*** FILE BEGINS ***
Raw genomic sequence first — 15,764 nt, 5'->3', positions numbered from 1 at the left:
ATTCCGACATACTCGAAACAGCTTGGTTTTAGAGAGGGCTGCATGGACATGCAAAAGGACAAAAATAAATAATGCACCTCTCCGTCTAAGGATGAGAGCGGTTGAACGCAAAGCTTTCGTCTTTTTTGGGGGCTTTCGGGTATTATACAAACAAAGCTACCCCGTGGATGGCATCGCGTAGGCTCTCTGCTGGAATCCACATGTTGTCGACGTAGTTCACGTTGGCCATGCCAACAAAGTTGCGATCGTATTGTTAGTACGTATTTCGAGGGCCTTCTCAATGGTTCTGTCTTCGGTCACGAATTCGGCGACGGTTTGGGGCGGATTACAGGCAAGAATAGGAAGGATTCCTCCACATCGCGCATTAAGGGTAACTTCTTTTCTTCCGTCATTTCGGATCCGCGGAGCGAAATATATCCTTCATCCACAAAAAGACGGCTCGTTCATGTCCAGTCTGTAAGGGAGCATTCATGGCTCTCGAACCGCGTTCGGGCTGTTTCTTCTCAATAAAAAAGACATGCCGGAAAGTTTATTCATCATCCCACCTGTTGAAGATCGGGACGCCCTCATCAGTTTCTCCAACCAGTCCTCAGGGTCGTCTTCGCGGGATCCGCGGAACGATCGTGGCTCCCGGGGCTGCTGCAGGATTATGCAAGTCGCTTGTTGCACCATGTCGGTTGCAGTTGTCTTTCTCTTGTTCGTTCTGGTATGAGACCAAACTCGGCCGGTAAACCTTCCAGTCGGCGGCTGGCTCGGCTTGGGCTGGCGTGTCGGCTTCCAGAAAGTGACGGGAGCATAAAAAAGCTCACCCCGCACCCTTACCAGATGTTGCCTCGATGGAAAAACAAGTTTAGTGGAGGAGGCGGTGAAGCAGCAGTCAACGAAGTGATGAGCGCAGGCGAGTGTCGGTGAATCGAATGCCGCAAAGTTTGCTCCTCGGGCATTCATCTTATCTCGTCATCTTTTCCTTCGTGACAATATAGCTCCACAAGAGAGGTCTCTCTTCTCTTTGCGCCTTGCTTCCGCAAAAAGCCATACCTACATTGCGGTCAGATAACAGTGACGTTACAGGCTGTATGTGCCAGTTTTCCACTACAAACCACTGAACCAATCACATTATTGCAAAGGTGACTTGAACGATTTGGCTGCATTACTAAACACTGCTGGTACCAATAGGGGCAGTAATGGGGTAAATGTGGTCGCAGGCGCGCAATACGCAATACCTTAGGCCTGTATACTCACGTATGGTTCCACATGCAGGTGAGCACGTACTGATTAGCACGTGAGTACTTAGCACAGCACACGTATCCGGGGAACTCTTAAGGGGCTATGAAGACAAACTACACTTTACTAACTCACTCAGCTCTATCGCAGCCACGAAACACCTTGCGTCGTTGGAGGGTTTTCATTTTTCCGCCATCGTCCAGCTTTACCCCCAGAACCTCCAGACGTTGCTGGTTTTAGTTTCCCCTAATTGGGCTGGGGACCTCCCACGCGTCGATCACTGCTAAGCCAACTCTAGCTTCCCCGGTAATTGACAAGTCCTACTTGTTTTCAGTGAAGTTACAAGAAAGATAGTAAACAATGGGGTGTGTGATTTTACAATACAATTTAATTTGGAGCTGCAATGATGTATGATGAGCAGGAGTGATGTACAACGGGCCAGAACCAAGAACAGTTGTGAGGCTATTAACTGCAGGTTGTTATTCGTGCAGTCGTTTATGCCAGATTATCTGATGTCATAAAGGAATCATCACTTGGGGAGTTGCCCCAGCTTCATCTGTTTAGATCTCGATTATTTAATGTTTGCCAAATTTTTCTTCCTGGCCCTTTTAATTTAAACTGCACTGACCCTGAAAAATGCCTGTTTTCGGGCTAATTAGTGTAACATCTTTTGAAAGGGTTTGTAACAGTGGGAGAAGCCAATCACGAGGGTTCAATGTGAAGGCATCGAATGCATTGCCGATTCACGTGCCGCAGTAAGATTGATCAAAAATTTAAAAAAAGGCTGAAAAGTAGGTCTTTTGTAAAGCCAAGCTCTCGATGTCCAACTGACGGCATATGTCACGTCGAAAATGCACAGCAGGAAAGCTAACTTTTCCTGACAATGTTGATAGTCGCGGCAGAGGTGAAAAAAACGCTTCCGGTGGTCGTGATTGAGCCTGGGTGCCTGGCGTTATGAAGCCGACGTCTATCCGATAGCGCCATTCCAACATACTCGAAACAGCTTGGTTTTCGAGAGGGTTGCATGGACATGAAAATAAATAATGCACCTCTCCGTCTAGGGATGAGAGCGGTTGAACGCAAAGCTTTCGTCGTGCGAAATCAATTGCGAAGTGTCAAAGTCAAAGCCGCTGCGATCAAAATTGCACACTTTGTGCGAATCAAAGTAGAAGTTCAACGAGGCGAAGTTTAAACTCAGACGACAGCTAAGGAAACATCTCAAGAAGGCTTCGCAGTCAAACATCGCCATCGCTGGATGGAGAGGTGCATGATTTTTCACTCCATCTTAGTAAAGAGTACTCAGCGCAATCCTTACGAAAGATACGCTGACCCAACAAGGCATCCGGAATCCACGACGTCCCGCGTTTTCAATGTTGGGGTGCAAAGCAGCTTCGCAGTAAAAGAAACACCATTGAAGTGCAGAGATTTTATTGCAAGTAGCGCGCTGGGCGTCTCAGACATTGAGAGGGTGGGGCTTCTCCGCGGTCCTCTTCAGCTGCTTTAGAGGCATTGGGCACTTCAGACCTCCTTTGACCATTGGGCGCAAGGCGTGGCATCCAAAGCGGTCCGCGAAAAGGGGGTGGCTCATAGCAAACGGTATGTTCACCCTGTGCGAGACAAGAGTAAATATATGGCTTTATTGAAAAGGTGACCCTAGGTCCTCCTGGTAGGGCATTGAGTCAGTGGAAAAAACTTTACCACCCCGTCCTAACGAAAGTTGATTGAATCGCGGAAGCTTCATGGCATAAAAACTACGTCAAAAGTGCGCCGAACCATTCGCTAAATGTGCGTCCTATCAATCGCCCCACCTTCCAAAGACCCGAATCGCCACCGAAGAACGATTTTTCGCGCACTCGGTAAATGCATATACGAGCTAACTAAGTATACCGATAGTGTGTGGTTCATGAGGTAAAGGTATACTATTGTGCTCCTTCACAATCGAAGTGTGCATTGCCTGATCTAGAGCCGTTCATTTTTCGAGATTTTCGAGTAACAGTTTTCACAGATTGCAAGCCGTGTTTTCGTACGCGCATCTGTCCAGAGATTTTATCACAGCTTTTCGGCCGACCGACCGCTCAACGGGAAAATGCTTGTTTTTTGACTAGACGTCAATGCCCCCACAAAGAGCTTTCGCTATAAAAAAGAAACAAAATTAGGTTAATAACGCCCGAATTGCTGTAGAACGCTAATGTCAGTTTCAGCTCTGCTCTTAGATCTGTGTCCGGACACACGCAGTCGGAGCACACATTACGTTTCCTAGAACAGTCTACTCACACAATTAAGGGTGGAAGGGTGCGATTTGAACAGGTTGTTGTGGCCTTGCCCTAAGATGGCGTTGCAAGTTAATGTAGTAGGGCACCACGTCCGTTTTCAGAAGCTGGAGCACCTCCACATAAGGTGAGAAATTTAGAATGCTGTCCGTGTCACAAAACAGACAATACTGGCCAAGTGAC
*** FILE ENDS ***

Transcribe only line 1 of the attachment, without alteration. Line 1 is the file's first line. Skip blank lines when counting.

Raw genomic sequence first — 15,764 nt, 5'->3', positions numbered from 1 at the left: